On Saturday I sat in on the latest instalment of Masterclasses being hosted by Canberra Centre in the new Monaro Mall precinct, which has seen the likes of Rebecca Judd teaching Canberrans a variety of skills ranging from the etiquette of drinking champagne to designing your living spaces.  This week’s class was led by Canberra alumni, Channel 10 star and retailer Terri Winter.

With Terri Winter’s store Top3 by Design nestled in the corner behind the stage, the audience, with a glass of complimentary champagne in hand, was treated to an hour of styling tips using imagery from her own beautiful home. Her masterclass shared inspired home-decor tips, such as how we can get our chess sets out of the cupboard and make them a great interactive statement piece. Further, she emphasised that the evolution of the internet allows the world of design to be at our fingertips.

The key theme of Terri’s approach to home-decor was the concept of becoming a deliberate shopper. A quick survey of the audience showed only 4 out of the 50 or so people in attendance identified as one. This might just show that not enough people have even thought about their approach to shopping. Here I’ll go through a few of the key takeaways on deliberate shopping from Terri’s masterclass that even an interior design novice can adhere to:

Top3 Augmented Reality Application

After Terri noticed that many shoppers that she spoke with in her stores became hesitant with purchases because they weren’t sure how they would look in their homes, Top3 by Design developed an augmented reality application to make things easier. Much like the popular Pokémon Go game, Top3 by Design allows shoppers to view more than 100 products in their homes in a range of colours and patterns, with new products being added every week. The audience was wowed when a Normann Copenhagen Ace lounge chair was added to the showroom. All products are to scale and you can view the pieces from all angles.

Terri says this is great for things which need to be installed by a handyman. With this app, you can see exactly what a new light or artwork would look like in your kitchen. She hopes that the app will help people make deliberate, more thoughtful purchases.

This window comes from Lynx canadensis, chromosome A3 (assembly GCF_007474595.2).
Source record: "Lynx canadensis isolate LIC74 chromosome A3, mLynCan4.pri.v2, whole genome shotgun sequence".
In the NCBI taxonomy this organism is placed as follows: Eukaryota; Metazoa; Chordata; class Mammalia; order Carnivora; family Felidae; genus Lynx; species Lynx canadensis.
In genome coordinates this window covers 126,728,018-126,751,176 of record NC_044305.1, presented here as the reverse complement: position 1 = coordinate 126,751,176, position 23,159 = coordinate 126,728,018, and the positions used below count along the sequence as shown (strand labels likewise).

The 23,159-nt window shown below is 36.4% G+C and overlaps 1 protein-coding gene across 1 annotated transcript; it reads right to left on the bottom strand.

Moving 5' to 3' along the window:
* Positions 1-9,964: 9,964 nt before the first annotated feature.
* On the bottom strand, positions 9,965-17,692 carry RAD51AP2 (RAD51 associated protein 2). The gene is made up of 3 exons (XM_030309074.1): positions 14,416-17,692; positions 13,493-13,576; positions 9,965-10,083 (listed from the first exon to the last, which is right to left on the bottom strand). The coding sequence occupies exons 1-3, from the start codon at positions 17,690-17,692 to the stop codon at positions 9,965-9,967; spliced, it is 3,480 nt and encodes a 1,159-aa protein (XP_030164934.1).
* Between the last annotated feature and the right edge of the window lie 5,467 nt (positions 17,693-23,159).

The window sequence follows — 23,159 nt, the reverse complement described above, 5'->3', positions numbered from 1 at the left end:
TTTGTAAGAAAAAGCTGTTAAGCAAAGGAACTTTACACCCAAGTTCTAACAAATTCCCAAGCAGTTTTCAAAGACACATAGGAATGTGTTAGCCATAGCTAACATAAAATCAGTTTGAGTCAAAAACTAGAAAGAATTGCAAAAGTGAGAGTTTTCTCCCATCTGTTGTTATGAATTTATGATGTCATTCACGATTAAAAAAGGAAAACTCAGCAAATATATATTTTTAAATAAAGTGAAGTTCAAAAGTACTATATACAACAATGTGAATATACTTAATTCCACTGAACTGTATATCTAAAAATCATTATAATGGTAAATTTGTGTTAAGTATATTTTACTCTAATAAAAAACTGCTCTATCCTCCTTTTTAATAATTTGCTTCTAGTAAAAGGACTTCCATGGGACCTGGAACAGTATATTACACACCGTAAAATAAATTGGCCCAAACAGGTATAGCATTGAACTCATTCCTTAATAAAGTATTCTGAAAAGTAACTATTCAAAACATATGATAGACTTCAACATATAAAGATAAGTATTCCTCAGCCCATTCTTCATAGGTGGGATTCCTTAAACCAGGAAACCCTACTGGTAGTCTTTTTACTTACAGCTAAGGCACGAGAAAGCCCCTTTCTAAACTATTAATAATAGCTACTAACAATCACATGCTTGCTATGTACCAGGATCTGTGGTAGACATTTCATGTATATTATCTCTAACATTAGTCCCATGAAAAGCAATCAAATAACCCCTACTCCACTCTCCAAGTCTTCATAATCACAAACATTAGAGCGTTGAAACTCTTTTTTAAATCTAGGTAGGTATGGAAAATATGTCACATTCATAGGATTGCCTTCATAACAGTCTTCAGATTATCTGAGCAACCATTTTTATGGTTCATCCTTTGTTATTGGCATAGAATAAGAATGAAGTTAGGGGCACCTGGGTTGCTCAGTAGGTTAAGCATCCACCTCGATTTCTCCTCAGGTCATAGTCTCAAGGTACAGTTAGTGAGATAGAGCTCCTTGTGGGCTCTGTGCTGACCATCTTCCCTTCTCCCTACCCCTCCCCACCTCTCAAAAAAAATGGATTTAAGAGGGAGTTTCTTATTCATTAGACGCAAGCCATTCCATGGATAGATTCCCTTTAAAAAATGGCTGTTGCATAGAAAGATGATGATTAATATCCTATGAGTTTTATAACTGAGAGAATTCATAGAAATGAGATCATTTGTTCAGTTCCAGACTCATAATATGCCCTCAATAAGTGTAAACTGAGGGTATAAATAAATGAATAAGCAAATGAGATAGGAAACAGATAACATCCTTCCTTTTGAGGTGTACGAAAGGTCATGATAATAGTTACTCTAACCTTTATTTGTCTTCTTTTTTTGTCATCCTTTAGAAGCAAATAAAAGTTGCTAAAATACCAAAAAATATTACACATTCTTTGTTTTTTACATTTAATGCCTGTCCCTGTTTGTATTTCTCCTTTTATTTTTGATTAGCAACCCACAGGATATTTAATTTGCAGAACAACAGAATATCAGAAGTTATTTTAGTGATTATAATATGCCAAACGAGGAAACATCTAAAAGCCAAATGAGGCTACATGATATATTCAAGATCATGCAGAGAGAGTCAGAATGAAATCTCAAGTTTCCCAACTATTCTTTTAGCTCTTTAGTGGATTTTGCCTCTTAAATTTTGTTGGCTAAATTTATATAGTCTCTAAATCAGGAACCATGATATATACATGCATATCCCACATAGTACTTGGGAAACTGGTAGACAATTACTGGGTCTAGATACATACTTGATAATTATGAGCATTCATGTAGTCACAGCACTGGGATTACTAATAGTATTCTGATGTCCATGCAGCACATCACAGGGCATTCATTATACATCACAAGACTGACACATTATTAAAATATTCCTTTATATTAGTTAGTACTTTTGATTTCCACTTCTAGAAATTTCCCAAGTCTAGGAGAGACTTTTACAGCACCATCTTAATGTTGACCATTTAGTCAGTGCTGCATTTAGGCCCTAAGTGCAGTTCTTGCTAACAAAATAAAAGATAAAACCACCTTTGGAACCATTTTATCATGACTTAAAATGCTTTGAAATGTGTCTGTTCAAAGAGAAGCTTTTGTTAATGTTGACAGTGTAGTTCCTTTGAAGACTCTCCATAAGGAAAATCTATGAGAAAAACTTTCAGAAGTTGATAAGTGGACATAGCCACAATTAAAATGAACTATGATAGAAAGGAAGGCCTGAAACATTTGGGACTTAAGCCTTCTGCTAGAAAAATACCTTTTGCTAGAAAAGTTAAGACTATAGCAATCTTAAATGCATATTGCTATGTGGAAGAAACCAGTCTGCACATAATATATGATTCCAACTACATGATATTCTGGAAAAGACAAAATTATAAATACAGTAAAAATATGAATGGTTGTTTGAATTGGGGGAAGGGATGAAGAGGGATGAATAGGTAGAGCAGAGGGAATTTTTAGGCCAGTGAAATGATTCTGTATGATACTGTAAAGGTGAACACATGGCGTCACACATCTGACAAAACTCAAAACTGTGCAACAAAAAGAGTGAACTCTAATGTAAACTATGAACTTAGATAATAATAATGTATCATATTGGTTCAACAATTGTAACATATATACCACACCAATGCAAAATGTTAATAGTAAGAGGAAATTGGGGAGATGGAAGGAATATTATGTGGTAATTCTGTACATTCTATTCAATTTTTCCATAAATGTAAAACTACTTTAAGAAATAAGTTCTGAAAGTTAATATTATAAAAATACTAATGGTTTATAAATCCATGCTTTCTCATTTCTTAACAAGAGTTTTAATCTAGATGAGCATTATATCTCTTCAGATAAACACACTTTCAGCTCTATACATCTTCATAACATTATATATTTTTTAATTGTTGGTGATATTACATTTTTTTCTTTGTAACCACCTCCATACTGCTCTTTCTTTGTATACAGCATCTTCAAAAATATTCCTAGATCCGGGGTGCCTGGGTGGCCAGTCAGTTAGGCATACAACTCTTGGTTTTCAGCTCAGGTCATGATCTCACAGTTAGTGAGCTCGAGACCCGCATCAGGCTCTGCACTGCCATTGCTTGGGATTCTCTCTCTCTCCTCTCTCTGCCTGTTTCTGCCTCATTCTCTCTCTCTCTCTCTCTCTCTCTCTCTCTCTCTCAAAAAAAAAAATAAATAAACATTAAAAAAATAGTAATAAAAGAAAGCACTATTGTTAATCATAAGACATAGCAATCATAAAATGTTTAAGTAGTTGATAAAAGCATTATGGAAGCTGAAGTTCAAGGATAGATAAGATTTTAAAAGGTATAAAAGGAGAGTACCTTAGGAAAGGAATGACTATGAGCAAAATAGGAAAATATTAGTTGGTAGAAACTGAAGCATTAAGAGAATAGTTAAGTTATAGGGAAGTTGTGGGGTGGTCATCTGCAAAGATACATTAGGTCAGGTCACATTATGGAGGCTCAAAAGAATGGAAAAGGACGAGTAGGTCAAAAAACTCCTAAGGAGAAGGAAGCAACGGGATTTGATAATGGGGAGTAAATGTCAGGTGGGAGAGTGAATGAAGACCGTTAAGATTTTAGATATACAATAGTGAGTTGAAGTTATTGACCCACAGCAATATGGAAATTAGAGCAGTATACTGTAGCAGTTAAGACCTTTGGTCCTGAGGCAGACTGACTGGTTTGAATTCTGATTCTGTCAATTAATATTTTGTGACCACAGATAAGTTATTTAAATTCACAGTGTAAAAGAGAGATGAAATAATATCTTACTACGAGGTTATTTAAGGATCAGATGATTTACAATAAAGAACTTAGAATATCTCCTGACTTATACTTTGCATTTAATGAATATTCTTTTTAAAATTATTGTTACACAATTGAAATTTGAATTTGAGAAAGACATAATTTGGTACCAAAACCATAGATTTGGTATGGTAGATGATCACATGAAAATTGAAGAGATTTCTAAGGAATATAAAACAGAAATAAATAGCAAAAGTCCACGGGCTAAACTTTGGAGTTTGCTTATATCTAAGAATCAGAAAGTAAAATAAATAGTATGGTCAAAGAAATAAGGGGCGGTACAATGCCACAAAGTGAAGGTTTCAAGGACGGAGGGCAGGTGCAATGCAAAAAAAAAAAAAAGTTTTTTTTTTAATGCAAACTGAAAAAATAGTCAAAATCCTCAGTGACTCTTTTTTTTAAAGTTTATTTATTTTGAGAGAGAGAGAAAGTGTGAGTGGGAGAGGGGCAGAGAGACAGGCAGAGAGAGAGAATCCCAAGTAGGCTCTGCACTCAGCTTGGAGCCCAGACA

Online Mood Boards

The modern version of scrapbooking, Terri explained that mood boards are a great place to get some inspiration, especially on websites such as Pinterest. She recommends taking photographs of things you love in the shop to add to mood boards. She says if you get home, look at the photograph and still love it, then that’s a deliberate purchase.

Top3 by Design upload mood board inspiration every Sunday for their subscribers.  Terri chooses an architectural piece that she loves and chooses pieces from her own range at the stores that she would decorate with. The inspiration page has homes and buildings from across the world, in Singapore, Spain, Brussels, Mexico, the United States and even Hotel Hotel in Canberra.

See your pieces in different worlds

To give longevity and maximum use of your purchase, think about how it might suit different areas of your home. Terri showed examples of a Skagerek Fuori serving trolley being used as a side table, a coffee table, a sofa table and as a food service trolley for when friends come over. Bonus points if you can take it outside on a summer day. Terri also showed the audience a table which is sometimes her desk, her dresser and once a console in her hall for when guests came over.

Don’t be a slave to trendy

Trends come and go, and you don’t want to be stuck with furniture that is mismatched with the rest of your home. Magazines often jump from trend to trend each month, but trying to keep up will take a toll on your sanity and wallet. Terri suggests that changing a few pieces in your home can keep you on trend. If you want to save your money in the long run, choose those classic pieces that never go out of style.

Avoid replicas

Terri expressed her unhappiness and disappointment at Australians’ love and embracement of the replica, which sees many designers out of pocket and many council tips filled to the brim with poor quality furniture that just wasn’t built to last. She told the crowd how this practice is illegal in most countries but not in Australia. This means that designers suffer from commercial stores having access to their designs and copying them with poor materials. So think about the designer next time you’re shopping.

So why should you be a deliberate shopper? It’s about creating a unique home that is a tapestry or reflection of yourself. It means to fight against the commercial urge of “throwayism” –  to make purchases that you know you’re not going to get sick of whenever the wind changes.

Not being a deliberate shopper is like bringing home a new pair of shoes that goes with nothing in your wardrobe, so you have two choices; buy a totally new outfit to fit them into your life or when buying next time think about how they will fit into your wardrobe.  We should think about furniture in the same way.

Terri’s masterclass taught me how I can save money, and I now consider myself an aspiring deliberate shopper too!